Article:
Friday, February 9, 2007

If you don't wear it, I will sue you...

I am an addict to People Magazine and US Weekly. I love E! and my MTV. Yep, I engulf all of that goodness. On one of my daily visits to, I came across yet another lawsuit that was filed against a celebrity. It wasn't about a racy picture or a drug bust. Nope, it was a lawsuit for NOT wearing an article of clothing. Charlize Theron was recently sued for wearing the wrong watch. Theron is supposed to be wearing only Well watches, but she was caught (gasp!) sporting a Christian Dior watch at a recent Hollywood hoopla. No amount of the lawsuit is given, but it was stated that Jessica Simpson was sued for over $100 million this past April for not wearing the brands she was paid to be wearing. That is a hefty sum!!

So, this brings up a question of product placement. Are celebrity endorsements considered a form of product placement??? I think so. If a company is paying someone to wear their clothing, drink their water, or talk about their new cell phone in the public domain, then indeed, the product is finding its proper exposure, possibly when consumers least expect it.

I am a huge tennis fan and many tennis players are paid by water or sports companies to be carrying the drink with them during a photo shoot, press conference, and anywhere they go off the court. Why?? So fans will see their idols drinking it and maybe will think, "Hmmm...maybe I should be drinking that, too!" James Blake, the second-ranked American tennis player, recently signed with Evian water to be the "product ambassador" for the product. Blake has carried a bottle of Evian everywhere he goes. I have seen it on TV and in person.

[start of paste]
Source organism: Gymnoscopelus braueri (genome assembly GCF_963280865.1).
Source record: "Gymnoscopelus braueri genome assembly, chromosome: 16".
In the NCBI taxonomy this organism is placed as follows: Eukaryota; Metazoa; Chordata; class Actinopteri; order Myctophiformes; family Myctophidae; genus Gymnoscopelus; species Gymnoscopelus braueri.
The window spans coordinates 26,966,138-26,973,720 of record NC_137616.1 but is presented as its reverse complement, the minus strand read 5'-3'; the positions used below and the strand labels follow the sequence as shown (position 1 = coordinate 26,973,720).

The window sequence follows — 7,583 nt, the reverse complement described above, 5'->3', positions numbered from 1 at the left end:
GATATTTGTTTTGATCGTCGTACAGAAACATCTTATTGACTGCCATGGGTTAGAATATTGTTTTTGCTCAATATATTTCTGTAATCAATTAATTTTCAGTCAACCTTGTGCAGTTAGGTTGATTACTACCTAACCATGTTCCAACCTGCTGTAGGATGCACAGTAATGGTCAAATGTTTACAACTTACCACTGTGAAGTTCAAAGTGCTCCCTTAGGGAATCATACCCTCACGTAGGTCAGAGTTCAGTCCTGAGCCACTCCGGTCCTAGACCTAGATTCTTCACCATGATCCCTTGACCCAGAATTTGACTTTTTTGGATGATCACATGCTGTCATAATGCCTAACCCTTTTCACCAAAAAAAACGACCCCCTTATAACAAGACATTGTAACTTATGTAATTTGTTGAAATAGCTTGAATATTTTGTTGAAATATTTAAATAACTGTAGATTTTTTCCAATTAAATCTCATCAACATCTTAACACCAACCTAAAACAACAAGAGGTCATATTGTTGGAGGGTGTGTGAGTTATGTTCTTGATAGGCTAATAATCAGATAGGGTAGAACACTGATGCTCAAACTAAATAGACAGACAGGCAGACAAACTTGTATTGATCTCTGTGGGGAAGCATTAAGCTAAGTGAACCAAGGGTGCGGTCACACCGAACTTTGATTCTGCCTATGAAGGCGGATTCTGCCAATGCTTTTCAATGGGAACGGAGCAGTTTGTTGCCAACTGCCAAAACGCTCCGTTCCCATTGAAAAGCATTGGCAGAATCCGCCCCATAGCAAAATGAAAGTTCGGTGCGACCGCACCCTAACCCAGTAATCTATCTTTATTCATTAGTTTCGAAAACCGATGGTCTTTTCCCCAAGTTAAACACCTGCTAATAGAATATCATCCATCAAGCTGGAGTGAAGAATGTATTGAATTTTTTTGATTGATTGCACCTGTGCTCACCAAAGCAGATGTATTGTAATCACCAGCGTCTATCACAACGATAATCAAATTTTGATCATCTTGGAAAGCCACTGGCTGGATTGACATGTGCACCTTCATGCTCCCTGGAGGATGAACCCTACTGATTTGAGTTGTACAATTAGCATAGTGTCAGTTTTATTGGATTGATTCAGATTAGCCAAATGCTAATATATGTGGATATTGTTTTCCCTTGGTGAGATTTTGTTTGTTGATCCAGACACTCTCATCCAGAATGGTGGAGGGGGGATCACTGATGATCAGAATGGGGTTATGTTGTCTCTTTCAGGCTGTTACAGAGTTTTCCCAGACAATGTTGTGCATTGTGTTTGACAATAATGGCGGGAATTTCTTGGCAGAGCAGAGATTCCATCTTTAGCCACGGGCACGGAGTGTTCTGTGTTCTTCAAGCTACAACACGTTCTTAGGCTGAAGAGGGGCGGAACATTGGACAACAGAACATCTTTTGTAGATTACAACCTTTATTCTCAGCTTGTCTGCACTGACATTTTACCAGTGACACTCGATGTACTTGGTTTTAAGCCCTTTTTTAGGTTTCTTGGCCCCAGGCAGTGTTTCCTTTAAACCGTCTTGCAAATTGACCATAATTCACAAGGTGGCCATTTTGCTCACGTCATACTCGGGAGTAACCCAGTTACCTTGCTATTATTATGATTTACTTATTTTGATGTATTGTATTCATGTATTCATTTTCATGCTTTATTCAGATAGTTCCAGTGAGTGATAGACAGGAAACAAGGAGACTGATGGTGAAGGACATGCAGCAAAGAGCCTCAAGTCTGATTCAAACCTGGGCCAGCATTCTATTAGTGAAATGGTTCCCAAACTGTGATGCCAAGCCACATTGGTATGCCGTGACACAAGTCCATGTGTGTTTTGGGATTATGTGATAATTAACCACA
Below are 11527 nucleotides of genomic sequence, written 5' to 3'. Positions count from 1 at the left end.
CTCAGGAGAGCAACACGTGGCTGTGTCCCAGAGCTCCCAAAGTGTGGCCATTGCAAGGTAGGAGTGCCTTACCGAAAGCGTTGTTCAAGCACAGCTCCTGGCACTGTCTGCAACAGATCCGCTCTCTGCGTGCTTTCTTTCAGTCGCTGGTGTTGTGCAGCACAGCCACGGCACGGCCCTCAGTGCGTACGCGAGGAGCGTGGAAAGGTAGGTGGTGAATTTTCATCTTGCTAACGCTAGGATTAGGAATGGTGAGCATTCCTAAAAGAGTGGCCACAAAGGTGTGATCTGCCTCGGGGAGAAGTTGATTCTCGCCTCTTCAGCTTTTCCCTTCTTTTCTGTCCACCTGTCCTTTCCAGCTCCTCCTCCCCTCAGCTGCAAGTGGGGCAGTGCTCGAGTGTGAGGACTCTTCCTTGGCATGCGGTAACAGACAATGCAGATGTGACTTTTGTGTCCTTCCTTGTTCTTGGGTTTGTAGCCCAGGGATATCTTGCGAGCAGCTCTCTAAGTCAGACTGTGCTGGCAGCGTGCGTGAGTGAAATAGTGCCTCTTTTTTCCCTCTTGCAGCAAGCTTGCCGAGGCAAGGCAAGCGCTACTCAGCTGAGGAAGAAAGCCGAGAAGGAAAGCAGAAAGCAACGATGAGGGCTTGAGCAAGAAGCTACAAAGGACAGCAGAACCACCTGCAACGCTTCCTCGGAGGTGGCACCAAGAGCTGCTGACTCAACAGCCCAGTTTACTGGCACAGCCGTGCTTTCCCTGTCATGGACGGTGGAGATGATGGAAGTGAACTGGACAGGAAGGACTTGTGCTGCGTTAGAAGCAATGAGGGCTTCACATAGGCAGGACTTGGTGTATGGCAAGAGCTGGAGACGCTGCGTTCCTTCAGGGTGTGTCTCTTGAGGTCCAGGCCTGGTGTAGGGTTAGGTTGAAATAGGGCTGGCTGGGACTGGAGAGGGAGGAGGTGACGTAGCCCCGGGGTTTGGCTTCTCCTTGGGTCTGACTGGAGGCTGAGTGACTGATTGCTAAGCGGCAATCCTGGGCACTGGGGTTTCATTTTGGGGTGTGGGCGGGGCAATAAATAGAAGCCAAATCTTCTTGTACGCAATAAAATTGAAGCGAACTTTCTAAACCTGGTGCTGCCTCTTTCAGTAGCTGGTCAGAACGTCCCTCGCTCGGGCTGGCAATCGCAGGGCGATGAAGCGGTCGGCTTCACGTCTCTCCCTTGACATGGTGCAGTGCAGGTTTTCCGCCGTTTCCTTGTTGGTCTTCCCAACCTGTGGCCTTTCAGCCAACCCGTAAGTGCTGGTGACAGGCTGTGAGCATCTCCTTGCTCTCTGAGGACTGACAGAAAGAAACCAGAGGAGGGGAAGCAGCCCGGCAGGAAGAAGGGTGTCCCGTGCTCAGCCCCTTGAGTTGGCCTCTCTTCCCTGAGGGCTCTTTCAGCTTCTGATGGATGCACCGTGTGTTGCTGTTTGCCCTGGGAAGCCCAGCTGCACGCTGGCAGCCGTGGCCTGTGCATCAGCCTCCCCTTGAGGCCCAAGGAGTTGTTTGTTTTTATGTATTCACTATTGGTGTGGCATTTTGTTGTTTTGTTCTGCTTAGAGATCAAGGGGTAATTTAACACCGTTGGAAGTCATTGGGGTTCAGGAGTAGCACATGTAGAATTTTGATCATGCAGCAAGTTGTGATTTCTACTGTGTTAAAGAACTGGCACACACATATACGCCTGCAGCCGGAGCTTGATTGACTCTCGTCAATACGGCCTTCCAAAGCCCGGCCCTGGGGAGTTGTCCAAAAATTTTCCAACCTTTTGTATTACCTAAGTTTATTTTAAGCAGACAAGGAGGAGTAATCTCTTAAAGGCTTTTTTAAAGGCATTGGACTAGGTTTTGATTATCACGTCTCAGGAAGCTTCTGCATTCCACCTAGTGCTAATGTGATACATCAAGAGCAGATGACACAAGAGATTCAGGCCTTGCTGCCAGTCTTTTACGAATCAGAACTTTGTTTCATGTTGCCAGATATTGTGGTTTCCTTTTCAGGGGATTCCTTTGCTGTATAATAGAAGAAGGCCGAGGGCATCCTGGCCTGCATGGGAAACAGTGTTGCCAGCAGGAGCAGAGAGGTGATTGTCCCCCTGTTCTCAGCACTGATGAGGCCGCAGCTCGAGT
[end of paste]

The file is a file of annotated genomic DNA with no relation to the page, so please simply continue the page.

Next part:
Celeb endorsements are a good way of incorporating product placement and promotion into the buying world. I am a victim of buying something that I saw a celeb or tennis player wearing or drinking. In fact, this past summer, I heard one of my favorite tennis players talk about eating at the Waffle H
ouse and how great the food was. Waffle House, really? I thought. I wouldn't think he would say that. I would assume a tennis player would eat at a high-end restaurant with healthy food. Maybe not! So, the athlete may have or have not been paid to say that, but The Waffle House is on my list of restaurants to visit in the short future, just to see what all the fuss was about.

1 comment:

Kim Gregson said...

9 points - remember to have a link to a source in your posts

good info about the lawsuits - maybe you could link to a news story about it?